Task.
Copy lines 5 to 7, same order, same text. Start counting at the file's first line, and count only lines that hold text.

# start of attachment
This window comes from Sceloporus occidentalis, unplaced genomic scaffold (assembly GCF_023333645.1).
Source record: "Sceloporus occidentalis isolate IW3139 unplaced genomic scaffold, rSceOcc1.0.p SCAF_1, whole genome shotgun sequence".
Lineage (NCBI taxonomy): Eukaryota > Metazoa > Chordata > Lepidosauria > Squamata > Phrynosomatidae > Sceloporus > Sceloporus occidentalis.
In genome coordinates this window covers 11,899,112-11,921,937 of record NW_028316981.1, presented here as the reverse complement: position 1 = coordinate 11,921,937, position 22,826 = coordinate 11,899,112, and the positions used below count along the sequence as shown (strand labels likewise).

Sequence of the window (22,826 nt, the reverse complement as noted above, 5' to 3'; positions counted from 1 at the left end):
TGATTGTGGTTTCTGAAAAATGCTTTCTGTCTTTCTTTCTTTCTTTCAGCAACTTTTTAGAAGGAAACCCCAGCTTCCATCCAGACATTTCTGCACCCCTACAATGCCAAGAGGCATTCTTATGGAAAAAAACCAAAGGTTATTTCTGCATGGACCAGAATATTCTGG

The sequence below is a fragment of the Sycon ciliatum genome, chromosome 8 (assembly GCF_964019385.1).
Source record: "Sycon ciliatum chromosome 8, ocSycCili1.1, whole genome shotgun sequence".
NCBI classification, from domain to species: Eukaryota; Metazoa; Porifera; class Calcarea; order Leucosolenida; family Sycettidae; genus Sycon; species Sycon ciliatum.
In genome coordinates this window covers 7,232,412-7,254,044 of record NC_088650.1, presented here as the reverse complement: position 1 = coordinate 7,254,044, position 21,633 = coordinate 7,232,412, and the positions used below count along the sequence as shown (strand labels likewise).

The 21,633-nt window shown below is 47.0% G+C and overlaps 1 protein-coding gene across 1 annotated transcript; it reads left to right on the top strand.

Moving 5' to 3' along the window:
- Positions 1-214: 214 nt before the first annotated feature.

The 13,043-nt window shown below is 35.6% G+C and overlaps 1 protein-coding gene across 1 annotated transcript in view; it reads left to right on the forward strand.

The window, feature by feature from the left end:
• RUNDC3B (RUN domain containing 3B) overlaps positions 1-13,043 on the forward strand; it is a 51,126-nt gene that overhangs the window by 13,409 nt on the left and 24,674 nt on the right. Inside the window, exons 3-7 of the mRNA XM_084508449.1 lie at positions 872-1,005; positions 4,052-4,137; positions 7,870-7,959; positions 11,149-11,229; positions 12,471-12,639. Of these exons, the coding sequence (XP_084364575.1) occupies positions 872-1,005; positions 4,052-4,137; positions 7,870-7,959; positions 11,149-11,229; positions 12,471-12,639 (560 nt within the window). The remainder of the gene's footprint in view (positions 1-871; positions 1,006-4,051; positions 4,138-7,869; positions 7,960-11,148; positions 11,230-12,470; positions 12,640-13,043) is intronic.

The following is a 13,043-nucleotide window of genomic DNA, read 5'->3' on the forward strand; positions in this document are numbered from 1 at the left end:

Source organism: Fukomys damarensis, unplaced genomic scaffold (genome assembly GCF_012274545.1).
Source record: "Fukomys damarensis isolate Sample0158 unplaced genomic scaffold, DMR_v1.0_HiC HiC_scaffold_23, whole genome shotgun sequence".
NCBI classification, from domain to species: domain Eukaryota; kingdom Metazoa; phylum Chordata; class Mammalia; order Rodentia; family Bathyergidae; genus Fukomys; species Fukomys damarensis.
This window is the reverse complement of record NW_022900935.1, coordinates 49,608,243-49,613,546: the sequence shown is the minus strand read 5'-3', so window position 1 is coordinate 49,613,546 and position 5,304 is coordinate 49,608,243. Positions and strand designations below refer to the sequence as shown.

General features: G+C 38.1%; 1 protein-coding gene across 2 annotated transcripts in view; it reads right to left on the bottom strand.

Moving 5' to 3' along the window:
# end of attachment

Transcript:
Sequence of the window (22,826 nt, the reverse complement as noted above, 5' to 3'; positions counted from 1 at the left end):
TGATTGTGGTTTCTGAAAAATGCTTTCTGTCTTTCTTTCTTTCTTTCAGCAACTTTTTAGAAGGAAACCCCAGCTTCCATCCAGACATTTCTGCACCCCTACAATGCCAAGAGGCATTCTTATGGAAAAAAACCAAAGGTTATTTCTGCATGGACCAGAATATTCTGG

The sequence below is a fragment of the Sycon ciliatum genome, chromosome 8 (assembly GCF_964019385.1).